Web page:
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>> Home > Tags > prop tube

prop tube
brass tube
brass prop
prop
prop shaft
propeller
propshaft
propshaft alignment
propshop
racing prop
prop tube
Boat hull by 2435mick Petty Officer   Posted: 14 hours ago
I have for sale this group hull for a coastguard type boat, I bought it with the intention of restoring it etc but it will never happen, it's just the hull with prop tubes, no superstructure, £20 collection from Nelson Lancashire or could possibly post at cost

Rudders and Propellers by teejay Commander   Posted: 6 days ago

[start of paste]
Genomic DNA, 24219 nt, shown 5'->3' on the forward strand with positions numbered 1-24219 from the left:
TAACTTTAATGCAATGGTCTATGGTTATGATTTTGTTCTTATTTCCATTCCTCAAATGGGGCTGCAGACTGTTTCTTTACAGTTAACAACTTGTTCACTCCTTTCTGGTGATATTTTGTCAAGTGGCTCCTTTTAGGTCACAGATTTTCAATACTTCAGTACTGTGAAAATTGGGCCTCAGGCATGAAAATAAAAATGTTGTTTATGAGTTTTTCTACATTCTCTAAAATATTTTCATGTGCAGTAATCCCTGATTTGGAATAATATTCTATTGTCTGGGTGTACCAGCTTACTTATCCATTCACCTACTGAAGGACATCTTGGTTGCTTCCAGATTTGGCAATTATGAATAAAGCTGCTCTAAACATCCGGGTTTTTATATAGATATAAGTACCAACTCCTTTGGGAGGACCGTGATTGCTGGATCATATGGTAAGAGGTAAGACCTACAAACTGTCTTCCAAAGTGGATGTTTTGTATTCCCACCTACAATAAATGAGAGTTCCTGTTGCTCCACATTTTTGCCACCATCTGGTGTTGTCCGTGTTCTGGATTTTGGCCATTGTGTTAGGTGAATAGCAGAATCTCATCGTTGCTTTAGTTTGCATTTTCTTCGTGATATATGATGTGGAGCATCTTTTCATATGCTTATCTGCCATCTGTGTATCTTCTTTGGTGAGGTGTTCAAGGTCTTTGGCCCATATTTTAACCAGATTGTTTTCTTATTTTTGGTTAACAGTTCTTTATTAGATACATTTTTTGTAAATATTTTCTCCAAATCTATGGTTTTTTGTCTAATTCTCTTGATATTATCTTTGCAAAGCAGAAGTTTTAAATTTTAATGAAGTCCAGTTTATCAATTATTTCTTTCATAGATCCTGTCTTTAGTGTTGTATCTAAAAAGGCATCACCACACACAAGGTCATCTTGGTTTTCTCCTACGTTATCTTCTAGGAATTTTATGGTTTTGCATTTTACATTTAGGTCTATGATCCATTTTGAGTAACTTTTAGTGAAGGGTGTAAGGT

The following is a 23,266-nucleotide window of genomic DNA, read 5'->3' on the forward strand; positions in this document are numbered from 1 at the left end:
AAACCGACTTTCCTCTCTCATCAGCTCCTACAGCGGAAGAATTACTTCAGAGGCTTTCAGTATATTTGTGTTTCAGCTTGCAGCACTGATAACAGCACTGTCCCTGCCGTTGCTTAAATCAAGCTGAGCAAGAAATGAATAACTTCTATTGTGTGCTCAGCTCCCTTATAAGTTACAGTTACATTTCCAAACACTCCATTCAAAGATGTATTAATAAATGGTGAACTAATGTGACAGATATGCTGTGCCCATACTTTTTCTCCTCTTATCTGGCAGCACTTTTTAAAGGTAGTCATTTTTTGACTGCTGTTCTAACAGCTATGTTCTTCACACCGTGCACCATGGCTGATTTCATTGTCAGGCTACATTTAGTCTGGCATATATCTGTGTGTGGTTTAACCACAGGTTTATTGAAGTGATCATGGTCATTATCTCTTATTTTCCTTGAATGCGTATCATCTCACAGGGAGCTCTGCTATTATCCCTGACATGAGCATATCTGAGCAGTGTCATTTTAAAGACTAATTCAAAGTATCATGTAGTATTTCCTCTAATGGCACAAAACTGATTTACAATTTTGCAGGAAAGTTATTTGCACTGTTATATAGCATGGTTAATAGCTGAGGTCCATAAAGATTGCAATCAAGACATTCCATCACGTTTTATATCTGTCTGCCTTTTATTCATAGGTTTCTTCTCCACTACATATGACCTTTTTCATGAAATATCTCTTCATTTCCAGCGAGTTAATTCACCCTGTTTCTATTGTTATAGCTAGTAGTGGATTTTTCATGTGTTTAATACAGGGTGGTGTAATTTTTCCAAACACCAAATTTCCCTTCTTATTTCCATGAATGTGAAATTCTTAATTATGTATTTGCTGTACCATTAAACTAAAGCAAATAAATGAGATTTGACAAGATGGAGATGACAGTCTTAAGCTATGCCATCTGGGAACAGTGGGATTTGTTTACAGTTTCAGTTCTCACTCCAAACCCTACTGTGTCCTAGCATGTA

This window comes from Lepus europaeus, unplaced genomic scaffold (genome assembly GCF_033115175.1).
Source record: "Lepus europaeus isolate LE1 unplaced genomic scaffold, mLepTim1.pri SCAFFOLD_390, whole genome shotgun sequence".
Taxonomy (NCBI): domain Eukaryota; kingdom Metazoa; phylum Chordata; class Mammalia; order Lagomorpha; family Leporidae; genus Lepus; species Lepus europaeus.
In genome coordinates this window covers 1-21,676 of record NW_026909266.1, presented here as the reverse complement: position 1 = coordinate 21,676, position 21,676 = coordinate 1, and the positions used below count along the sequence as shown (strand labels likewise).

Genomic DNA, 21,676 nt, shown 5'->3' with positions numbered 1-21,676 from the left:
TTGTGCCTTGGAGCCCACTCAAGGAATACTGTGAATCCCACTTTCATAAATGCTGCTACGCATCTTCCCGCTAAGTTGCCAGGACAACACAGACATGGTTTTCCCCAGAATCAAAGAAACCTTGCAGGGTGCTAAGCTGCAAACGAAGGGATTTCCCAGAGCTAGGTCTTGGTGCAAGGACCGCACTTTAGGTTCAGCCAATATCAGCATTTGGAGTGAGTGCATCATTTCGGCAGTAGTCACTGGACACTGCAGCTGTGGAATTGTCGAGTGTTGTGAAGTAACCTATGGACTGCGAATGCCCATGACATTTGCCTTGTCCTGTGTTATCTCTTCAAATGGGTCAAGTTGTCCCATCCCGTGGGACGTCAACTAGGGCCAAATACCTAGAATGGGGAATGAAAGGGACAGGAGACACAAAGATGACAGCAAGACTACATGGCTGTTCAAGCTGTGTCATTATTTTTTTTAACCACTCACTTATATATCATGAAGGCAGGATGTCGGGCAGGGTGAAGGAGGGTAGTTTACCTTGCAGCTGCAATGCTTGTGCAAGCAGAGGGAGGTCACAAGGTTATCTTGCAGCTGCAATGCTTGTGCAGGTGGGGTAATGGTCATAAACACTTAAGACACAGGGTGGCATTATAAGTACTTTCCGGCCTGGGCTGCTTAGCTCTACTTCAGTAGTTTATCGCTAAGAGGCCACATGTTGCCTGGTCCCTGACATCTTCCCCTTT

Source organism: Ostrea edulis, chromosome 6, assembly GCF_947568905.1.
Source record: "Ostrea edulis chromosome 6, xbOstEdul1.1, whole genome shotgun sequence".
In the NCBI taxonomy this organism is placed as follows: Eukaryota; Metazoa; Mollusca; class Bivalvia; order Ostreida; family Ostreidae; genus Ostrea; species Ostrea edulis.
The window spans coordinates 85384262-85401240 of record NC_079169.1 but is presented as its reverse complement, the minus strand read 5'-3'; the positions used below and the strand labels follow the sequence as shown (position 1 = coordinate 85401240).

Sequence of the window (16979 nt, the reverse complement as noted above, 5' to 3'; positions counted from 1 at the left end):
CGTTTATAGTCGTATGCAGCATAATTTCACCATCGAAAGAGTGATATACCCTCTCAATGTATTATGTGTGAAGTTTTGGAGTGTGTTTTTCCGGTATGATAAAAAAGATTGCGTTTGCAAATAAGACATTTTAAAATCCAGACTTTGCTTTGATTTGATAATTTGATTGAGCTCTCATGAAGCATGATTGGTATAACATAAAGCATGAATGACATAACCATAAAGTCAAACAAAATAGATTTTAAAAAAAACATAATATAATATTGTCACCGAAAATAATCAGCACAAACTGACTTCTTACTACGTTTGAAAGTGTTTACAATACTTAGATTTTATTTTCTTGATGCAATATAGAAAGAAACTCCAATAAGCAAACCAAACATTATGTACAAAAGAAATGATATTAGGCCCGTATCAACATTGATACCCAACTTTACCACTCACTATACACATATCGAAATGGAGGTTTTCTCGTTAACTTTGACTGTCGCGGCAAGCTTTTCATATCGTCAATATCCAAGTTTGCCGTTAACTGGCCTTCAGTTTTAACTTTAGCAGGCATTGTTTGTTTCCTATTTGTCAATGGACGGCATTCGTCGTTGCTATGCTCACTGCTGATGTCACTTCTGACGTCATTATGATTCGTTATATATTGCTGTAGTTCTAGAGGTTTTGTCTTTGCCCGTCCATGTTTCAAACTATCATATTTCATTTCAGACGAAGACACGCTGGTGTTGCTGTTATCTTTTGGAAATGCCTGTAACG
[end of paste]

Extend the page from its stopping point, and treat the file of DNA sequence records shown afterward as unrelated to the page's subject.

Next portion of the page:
Hi all for the second blog report on the schnellboot I am going to go over the rudder a propeller shaft assembly in more detail. The first stage was to make the rudders which were made of brass ,and having taken note of what has been said about the increase in size needed for the kit by other members I have increased the size of the rudders by 50% so that they have more effect and hopefully the boat will be more agile .I fitted 3mm treaded rod on to the rudder and in a 4mm flanged tube to reinforce the brass rod. The second stage was to make and fit 5mm flanged tube in the location for the rudders in the boat, these were made to be above the water line and will be sealed in place to reduce the possibility of leaks. These were fitted to a rudder platform inside the boat which was fitted to the kit moulding for the rubbing strip that runs the length on the boat and secured by making resin blocks which were fitted with computer extension nuts. which were then superglue in place to secure the rudder platform. The rudders were then fitted in place and held in position with the tiller collars which were made from 8mm rod and fitted the tiller arms and locked in place with 3mm computer screws and ni-lock nuts, a connecting plate was then fitted to connect the three tillers together, I also fitted rubberised washers to seal the rudder tubes. The third stage was to make the propeller supports. The centre support was a direct copy of the kit part made of brass and fitted to the kit with a plate and screws (this plate and the rudder plate were made from galvanised steel) and will sealed with resin after the I test the boat for leaks. The port and starboard supports were made by taking the kit parts and cutting them in have along the joint line or mould seam this gave me a template ,which I used to make cross-section segments but I did alter the template by increasing the boss diameter to 10mm and extending the support legs so that the finished support could be fitted through the hull (the picture of these show the mk1 version where I forgot to allow for the 4mm prop shaft which has a 6mm tube) any way the boss of these segments were drilled out with a 7mm drill and a length of 7mm brass tube fitted through the boss to assemble the segments, all of which were coated in soldering flux at this stage of the assembly which were riveted at both ends to hold it all together during soldering, after soldering the supports were then filed to the size and shape to resemble the kit parts as close as possible and fitted to the hull using a superglue and talcum powder mix and then I cast resin around the extensions to secure the prop supports in place. The fourth stage is the propeller shaft housing for the centre propeller housing I place a brass rod in a plastic straw and place in position in hull and using resin I sealed the hull with the rod in place this gave me a pilot hole for the centre prop shaft after I removed the brass rod. For the port and starboard shafts I used the kit parts which had hole place when assembled, this when I reinforced the housings ,the centre housing I glue 2mm of plasticard on each side and for the port and starboard I made a brass tube shroud which covered the housings which left gaps between the kit part and the brass which was filled by casting resin in the gap this increased the diameter to 10 mm so that there were little chance of breaking throw with the drill and finished these off by fill-in the outside with body filler and sanded to shape and finish . I then drilled through the pilot hole in the housings using very long extended drills and a wheel brace ( if I had use a power drill the heat would have melted the plastic of the kit and may have caused problems) I drill the shaft housings out 6mm them filed them out with 6mm file so that I could insert a length of 6mm brass tube. After all this was done I fitted a flanged bush made from 7mm tube and 2mm brass plate turned to 11mm to the ends or the propeller shaft housings. And now it is time I must ask for some help could anyone advise me on the length of propeller shafts, I know I can use a 300mm shaft for the centre shaft, but port and starboard will have to be longer. and I also need advice on selecting the motors, I want to use 4mm prop shaft with 35mm propellers. Any opinions welcome.